Interview: Doc Hollywood Shows You how to Run L.A.: First, Make Party Music.
(ShackMan | Posted 2010-08-22)
Dr. Hollywood is doing it all backwards. From starting out as a local talent producing duo in Los Angeles to breaking away on a solo musical jaunt which has landed Lex Larson and Louie Rubio on the same stage as comic electro-rap duo LMFAO, the twosome slowly worked their way into the music world from the other end of the spectrum. They learned from the successes and failures of the bands they helped and soon began producing their own songs and working on movie, television, and commercial soundtracks, including finding places for their songs on HBO’s “Go,” ABC’s “Lincoln Heights,” “Bones,” “90210,” and MTV’s “Bad Girls’ Club.” Once they signed on with friend and Grammy-winner Richard “Segal” Huredia, things really started taking off.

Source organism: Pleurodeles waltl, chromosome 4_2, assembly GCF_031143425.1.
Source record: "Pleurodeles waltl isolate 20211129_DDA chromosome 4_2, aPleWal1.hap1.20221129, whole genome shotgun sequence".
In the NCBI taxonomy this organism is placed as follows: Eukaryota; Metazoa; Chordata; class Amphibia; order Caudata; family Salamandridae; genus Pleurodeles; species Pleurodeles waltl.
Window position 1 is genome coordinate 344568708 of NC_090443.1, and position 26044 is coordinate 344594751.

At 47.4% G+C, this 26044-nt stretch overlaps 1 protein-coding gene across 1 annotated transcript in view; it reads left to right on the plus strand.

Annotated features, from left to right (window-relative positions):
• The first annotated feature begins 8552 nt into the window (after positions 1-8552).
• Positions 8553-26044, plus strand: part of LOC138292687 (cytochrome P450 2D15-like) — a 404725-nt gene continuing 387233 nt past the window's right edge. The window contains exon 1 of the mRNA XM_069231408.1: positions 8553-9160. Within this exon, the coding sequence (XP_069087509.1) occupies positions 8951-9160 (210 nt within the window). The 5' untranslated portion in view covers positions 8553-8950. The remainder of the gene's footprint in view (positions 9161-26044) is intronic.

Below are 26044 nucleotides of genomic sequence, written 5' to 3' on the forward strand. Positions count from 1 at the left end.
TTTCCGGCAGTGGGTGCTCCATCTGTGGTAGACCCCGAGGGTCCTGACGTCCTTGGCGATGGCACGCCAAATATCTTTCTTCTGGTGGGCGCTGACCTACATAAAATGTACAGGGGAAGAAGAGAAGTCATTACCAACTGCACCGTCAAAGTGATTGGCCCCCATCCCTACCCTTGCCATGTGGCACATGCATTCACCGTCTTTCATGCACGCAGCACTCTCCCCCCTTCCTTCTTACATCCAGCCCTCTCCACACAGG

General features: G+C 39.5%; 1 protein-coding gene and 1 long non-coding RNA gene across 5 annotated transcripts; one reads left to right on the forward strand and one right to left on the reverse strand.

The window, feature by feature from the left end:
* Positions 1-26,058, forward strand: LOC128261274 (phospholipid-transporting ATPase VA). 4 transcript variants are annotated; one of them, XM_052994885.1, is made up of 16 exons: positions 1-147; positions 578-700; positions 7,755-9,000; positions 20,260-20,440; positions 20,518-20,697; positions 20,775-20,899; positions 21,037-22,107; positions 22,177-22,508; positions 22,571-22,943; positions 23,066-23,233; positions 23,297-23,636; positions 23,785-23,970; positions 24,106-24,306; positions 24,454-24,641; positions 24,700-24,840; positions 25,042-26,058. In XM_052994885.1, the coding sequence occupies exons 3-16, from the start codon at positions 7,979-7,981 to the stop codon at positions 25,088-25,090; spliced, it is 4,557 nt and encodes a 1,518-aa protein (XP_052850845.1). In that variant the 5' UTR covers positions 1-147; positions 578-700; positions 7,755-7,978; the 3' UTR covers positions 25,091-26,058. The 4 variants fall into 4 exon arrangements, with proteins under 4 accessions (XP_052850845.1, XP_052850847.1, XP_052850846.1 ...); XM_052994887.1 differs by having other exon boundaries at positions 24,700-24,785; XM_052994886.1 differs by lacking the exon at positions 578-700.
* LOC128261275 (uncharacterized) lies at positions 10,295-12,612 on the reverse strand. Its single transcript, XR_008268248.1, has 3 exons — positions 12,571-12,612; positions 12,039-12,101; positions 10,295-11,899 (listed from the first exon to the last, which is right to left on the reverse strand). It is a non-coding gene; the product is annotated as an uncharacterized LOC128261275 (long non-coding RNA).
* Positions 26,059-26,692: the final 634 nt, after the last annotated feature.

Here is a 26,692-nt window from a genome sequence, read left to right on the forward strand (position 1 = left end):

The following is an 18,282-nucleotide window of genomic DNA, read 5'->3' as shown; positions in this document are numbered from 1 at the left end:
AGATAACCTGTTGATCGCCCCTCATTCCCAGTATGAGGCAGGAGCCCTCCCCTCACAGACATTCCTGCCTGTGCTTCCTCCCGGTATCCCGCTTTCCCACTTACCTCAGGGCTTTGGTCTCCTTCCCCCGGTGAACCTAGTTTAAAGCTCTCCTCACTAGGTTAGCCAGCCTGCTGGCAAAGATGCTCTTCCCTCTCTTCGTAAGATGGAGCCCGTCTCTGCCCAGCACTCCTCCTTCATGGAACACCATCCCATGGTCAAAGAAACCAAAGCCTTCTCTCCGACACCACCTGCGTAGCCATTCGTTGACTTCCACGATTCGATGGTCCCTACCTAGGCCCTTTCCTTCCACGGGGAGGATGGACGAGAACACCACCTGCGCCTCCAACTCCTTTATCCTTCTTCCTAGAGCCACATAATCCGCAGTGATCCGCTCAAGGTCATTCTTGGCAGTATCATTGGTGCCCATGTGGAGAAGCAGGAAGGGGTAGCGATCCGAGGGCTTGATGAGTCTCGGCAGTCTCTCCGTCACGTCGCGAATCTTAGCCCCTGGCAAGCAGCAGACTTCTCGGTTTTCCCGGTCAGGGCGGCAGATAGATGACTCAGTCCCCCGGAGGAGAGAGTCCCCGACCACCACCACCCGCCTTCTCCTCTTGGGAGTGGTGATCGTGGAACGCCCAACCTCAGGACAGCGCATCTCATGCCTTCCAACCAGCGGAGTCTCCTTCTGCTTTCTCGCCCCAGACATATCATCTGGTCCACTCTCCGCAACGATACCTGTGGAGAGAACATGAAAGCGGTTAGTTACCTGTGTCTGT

Their songs flaunt infectious dance grooves, and every one is a party anthem with some kind of anecdotal story that more than likely harkens back to personal experiences for either Lex or Louie. Tune out and you’ll still feel the pounding bass lines of a trance groove layered with lush synth, Rhodes, and piano tones set over groovy programmed drumkit sounds. Tune in and you’ll hear exactly what the dynamic duo is singing about: life, and how they live it. With their continued increase in success and that of their recent single “Breakfast at Tiffanys (ft. Shwayze),” I have to stop and consider what it would be like if they really did run LA. A couple disco balls on the streets couldn’t hurt. I’m sure the town could use a few more lights, either way.
And to talk about all of this and their recent studio purchase, we have the main twosome of the group, Lex Larson and Louie Rubio. No need to applaud. Just groove. It’s what they’d want you to do.
MGR: Hey Doc. How the devil are you?
Lex: Doing great, going out every night and living on the dance floor.
Louie: Yea we're working hard and playing it by beer.